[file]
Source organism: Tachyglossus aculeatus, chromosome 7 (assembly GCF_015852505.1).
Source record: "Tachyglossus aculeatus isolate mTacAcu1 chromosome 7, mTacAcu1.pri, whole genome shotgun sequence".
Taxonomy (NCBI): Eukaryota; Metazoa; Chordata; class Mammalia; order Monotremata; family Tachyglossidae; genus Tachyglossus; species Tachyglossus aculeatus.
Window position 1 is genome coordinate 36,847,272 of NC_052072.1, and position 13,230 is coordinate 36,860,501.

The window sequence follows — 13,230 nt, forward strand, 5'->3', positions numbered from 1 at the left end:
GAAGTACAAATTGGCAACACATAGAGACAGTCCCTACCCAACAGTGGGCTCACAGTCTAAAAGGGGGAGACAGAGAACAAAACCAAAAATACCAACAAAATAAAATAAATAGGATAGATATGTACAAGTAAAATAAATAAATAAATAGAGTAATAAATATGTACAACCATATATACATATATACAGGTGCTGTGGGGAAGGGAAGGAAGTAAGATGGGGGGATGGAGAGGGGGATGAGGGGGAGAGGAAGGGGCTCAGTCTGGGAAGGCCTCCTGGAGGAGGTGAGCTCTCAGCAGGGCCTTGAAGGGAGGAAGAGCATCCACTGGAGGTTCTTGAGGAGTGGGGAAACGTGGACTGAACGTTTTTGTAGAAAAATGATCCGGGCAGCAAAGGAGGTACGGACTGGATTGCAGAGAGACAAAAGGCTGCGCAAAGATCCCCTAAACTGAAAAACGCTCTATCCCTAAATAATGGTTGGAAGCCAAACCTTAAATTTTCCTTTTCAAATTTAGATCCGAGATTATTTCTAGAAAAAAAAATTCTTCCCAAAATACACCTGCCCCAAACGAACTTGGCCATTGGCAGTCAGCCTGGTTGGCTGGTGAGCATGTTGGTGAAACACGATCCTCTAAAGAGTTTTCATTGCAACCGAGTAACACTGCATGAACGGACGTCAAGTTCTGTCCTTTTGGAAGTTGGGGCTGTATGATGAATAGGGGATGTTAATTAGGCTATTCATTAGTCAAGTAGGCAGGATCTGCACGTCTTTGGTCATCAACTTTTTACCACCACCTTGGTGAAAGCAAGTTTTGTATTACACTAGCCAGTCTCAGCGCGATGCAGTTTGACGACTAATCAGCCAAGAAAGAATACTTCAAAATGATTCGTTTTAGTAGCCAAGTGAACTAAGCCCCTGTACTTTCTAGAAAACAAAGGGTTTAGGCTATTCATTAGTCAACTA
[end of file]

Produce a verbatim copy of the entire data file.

Source organism: Tachyglossus aculeatus, chromosome 7 (assembly GCF_015852505.1).
Source record: "Tachyglossus aculeatus isolate mTacAcu1 chromosome 7, mTacAcu1.pri, whole genome shotgun sequence".
Taxonomy (NCBI): Eukaryota; Metazoa; Chordata; class Mammalia; order Monotremata; family Tachyglossidae; genus Tachyglossus; species Tachyglossus aculeatus.
Window position 1 is genome coordinate 36,847,272 of NC_052072.1, and position 13,230 is coordinate 36,860,501.

The window sequence follows — 13,230 nt, forward strand, 5'->3', positions numbered from 1 at the left end:
GAAGTACAAATTGGCAACACATAGAGACAGTCCCTACCCAACAGTGGGCTCACAGTCTAAAAGGGGGAGACAGAGAACAAAACCAAAAATACCAACAAAATAAAATAAATAGGATAGATATGTACAAGTAAAATAAATAAATAAATAGAGTAATAAATATGTACAACCATATATACATATATACAGGTGCTGTGGGGAAGGGAAGGAAGTAAGATGGGGGGATGGAGAGGGGGATGAGGGGGAGAGGAAGGGGCTCAGTCTGGGAAGGCCTCCTGGAGGAGGTGAGCTCTCAGCAGGGCCTTGAAGGGAGGAAGAGCATCCACTGGAGGTTCTTGAGGAGTGGGGAAACGTGGACTGAACGTTTTTGTAGAAAAATGATCCGGGCAGCAAAGGAGGTACGGACTGGATTGCAGAGAGACAAAAGGCTGCGCAAAGATCCCCTAAACTGAAAAACGCTCTATCCCTAAATAATGGTTGGAAGCCAAACCTTAAATTTTCCTTTTCAAATTTAGATCCGAGATTATTTCTAGAAAAAAAAATTCTTCCCAAAATACACCTGCCCCAAACGAACTTGGCCATTGGCAGTCAGCCTGGTTGGCTGGTGAGCATGTTGGTGAAACACGATCCTCTAAAGAGTTTTCATTGCAACCGAGTAACACTGCATGAACGGACGTCAAGTTCTGTCCTTTTGGAAGTTGGGGCTGTATGATGAATAGGGGATGTTAATTAGGCTATTCATTAGTCAAGTAGGCAGGATCTGCACGTCTTTGGTCATCAACTTTTTACCACCACCTTGGTGAAAGCAAGTTTTGTATTACACTAGCCAGTCTCAGCGCGATGCAGTTTGACGACTAATCAGCCAAGAAAGAATACTTCAAAATGATTCGTTTTAGTAGCCAAGTGAACTAAGCCCCTGTACTTTCTAGAAAACAAAGGGTTTAGGCTATTCATTAGTCAACTA